And in those moments it’s really easy to get upset and voice our opinion and protest these laws. To get on Facebook and tear people apart. To post scriptures about God’s wrath against mankind. It’s easy to do that. And I get it. It’s easy to do and I’ve done it as well. And while it’s fine to have an opinion. What’s not fine is if your opinion, attitude, and actions misrepresent the one whose image you bear.
So, back to our abortion example. I don’t like it anymore than you do that part of my tax money goes to planned parenthood. It actually makes me sick. But there’s nothing I can do about that. I can’t control what the government does with my tax dollars, and I have to obey the laws. But, here’s what I can do. First, I can trust that God is in control. I can have assurance that regardless of what the government does with tax dollars, that in the end, God’s perfect will will be done.
Second, I can focus on becoming the kind of image bearer that will honor God and win people to Jesus.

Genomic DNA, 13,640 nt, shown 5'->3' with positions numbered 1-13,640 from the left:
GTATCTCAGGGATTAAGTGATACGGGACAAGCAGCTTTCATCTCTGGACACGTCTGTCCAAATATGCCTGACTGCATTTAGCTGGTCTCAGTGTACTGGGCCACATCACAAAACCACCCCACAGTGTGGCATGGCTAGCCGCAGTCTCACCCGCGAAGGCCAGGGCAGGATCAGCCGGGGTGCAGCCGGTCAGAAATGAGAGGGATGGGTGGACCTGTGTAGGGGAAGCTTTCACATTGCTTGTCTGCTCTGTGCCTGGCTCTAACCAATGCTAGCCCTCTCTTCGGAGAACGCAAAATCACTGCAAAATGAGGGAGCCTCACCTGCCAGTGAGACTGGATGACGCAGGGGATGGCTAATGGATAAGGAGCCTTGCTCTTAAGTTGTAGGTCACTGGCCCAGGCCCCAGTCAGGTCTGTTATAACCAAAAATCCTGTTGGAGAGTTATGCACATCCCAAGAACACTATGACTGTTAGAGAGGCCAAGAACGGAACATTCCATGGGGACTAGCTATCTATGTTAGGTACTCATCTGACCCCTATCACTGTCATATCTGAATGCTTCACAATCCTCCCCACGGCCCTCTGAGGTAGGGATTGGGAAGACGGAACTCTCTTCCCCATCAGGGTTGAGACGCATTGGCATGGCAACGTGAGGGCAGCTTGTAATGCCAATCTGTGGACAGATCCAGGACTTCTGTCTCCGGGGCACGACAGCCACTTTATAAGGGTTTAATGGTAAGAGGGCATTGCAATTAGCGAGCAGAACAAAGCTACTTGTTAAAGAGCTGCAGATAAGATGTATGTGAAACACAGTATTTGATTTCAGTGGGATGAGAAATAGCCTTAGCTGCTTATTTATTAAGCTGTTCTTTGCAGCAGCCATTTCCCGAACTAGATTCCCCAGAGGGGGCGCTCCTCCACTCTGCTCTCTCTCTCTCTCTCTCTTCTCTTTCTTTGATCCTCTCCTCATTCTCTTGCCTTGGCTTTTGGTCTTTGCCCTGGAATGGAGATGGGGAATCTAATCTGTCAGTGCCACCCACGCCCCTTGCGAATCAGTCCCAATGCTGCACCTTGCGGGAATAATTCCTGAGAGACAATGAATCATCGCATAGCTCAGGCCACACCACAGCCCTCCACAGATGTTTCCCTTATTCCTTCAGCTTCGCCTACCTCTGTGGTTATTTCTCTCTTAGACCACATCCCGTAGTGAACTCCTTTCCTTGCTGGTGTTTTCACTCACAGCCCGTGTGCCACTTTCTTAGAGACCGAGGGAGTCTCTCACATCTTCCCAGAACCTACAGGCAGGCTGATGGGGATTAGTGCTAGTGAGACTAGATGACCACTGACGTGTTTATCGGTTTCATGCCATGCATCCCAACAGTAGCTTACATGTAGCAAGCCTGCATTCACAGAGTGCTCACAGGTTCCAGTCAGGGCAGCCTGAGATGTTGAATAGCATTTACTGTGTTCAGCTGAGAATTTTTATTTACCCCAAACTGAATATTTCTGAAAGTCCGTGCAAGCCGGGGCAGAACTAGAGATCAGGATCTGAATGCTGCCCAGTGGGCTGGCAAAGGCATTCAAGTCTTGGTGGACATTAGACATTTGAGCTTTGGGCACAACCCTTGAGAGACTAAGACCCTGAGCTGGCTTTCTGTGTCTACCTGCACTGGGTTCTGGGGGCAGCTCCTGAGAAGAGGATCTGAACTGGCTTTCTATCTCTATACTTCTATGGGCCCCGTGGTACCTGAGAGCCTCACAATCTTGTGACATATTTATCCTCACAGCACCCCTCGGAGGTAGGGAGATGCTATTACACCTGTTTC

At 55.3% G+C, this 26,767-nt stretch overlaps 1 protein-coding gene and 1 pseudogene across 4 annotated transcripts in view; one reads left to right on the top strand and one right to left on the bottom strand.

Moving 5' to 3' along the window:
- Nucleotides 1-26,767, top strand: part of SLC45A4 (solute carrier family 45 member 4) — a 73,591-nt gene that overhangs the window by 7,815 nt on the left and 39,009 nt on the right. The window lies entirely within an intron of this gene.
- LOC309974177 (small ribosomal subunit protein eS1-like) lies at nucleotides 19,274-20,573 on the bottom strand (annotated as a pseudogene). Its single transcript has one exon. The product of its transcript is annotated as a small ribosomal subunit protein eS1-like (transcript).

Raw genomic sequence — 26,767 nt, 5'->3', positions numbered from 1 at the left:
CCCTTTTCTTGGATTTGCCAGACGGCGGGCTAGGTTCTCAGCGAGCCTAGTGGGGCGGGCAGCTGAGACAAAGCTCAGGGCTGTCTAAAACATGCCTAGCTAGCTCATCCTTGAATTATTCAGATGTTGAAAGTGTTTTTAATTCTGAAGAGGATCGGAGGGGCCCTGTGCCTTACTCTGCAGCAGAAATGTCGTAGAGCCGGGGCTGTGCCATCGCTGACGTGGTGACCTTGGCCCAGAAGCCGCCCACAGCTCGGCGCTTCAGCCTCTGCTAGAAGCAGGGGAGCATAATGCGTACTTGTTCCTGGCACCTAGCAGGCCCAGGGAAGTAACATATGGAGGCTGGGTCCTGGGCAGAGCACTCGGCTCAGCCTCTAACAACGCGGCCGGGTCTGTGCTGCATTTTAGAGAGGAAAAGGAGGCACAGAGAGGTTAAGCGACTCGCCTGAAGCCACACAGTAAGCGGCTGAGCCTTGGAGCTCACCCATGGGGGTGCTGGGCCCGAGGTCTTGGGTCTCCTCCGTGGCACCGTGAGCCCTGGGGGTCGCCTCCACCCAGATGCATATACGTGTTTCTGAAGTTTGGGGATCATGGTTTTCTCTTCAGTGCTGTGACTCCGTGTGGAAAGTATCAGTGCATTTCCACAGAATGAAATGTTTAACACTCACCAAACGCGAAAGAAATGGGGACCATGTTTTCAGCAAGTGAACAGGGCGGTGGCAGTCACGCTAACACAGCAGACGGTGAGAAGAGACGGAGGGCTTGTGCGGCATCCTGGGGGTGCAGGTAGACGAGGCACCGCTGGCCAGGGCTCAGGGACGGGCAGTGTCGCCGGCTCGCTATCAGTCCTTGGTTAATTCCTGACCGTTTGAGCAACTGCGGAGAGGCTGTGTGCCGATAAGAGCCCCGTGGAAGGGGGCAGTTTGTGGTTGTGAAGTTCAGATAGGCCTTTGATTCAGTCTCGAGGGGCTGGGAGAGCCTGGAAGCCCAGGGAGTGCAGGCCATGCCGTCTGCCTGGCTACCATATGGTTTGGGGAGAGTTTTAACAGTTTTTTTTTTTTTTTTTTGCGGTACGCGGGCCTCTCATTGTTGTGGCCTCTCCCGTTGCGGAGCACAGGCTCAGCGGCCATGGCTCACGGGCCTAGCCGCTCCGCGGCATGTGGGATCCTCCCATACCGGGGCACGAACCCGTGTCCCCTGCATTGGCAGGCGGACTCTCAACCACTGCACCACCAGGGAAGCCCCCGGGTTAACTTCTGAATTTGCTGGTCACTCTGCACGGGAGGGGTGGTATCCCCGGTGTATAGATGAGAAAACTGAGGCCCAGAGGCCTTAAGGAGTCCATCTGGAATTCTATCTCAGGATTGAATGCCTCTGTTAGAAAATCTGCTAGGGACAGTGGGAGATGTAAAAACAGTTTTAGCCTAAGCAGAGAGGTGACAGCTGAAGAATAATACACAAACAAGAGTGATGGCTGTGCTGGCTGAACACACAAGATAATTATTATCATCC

Think of it like this, if your’e a Christian standing outside an abortion clinic holding a picket sign, how affective do you think that is going to be in winning somebody to Jesus? In order to win somebody to Jesus, how affective will it be on Facebook to run down Planned Parenthood, Oprah, CNN, Hillary Clinton or some other official you dislike. How many people do you think you’ll win to Jesus through those kinds of words and protests?
Dare I say none. But what if you acted like a true image bearer of Christ? What if you exhibited love instead of hate. What if you exhibited faith instead of fear. What if you elevated kindness over contempt. What if you choose both. To honor others while at the same time honoring God.
Do you think that could make a difference? Do you think that could have a different affect? I do. In fact, I think it would leave people marveling.
It would leave the gay person marveling as you showed them kindness when other Christians have only shown them hate and disgust.
It would leave the woman who had the abortion marveling while you show her love instead of judgment.
It would leave the woman who had the abortion marveling while you showed her love when other Christians have exhibited judgment.
It would leave your Facebook friends marveling as you respond with words that put out fires instead of igniting fires.
It would leave your Facebook friends marveling as you respond with respect instead of contempt.